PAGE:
You answer the questions about vegetarianism in strictly economic or agricultural terms. But vegetarianism can be a political stance as well–a desire on the part of people to NOT take from other species, to not use them, but in your words to “let all life forms continue to live and evolve.” A broad way of defining vegetarianism is that it not only involves not eating animal products but not wearing animals, not using them for research, not exhibiting them unnaturally, etc. In other words, if one looks at your 3-part definition of the Taker mentality, vegetarianism seems to fly in the face of all three. Why then, if looked at from this perspective, can we not say that vegetarianism, in its respect for the equality of all life on the planet, isn’t an example of the Leaver mentality? (I realize it isn’t the ONLY re-visioning necessary because we can still treat the earth as though it belongs to us even if we are only eating plant life. I also realize that Leavers ate meat albeit in a different spirit.)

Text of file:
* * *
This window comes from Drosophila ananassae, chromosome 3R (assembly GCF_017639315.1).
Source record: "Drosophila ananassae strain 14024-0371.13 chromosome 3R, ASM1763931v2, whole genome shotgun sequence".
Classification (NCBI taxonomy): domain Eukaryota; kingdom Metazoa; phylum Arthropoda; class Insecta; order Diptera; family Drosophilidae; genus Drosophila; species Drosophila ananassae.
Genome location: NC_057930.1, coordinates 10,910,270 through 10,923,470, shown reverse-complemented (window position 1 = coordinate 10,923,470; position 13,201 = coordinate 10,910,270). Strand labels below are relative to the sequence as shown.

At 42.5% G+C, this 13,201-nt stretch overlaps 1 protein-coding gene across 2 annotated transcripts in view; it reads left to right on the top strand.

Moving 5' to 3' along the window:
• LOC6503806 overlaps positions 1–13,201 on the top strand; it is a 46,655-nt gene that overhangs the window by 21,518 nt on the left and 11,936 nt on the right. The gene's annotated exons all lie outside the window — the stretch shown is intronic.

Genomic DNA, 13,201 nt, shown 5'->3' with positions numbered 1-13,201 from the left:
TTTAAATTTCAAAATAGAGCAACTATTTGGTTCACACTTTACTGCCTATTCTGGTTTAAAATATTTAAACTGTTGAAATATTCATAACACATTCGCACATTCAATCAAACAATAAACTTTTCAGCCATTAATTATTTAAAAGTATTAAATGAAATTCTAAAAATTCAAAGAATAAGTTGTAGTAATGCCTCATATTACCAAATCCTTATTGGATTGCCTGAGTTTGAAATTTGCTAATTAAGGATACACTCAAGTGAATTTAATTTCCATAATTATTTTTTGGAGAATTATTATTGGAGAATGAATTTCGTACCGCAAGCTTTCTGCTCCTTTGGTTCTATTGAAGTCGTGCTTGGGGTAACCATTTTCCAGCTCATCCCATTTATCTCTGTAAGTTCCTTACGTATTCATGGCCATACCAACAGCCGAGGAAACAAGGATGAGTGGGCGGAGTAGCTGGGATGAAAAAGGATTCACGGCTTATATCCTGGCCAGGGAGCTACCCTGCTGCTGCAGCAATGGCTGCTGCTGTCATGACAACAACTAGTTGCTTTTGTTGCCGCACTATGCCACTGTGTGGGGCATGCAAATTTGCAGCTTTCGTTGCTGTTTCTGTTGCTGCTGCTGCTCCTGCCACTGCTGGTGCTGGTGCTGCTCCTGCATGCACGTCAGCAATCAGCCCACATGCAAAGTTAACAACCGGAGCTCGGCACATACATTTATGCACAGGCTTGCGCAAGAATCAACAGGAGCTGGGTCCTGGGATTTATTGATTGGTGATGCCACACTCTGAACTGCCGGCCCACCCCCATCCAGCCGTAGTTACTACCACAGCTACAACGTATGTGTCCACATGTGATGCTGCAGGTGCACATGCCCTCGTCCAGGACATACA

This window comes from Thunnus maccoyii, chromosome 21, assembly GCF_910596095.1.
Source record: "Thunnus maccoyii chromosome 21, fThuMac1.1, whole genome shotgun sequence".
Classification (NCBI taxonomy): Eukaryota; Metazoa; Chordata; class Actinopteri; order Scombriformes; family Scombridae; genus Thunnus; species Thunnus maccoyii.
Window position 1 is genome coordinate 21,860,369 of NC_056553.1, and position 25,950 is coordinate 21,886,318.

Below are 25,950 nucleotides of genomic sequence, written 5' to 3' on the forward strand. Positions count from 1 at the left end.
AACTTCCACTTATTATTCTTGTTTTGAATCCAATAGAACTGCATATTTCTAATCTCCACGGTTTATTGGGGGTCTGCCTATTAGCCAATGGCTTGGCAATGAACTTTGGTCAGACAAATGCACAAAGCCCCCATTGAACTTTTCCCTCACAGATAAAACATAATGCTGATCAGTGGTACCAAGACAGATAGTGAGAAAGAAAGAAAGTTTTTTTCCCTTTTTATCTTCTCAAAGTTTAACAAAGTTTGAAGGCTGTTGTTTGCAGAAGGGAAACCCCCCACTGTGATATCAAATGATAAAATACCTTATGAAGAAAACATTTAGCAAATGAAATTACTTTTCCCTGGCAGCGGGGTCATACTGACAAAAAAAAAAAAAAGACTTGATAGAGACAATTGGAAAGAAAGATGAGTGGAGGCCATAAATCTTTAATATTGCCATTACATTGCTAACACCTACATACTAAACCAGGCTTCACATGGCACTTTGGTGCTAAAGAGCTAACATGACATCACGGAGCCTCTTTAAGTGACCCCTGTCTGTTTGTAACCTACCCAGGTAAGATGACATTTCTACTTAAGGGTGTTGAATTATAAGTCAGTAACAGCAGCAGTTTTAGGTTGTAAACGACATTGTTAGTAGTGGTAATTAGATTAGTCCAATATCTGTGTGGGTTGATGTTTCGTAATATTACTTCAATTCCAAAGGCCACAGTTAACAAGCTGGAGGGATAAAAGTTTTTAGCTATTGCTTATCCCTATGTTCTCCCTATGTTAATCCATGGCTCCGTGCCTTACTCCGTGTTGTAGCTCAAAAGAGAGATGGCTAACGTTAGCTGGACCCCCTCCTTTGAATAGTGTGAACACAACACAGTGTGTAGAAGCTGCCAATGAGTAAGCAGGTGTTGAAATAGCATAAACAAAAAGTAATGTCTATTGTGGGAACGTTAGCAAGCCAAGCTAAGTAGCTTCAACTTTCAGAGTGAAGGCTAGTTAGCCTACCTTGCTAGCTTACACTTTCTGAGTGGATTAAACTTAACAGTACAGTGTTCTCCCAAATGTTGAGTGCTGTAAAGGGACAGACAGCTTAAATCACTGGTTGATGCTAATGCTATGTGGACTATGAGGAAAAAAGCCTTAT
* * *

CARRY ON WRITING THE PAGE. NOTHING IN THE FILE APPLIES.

My understanding is that anything we humans do that disturbs the balance of Nature must be discarded from our way of life. We do not have to give up agriculture just the type that promotes the killing of other creatures, that pollutes the environment, and that produces more than we need. We do not have to give up technology completely just technology that is not in accord with Nature’s Constructive Principle.

Awhile back I read a question that asked if being a vegetarian wouldn’t be a good solution. I thought I understood you to say no. However, as I have talked to vegetarian friends and explored this more, I wonder if not buying meat in stores is a valid aspect of helping to solve the problem. Since so much of the world’s agricultural production is tied up with raising and feeding cattle, it would help if people ate less or no commercially raised meat. It’s not that eating meat is bad, just that the meat industry is a variation of the agricultural form.

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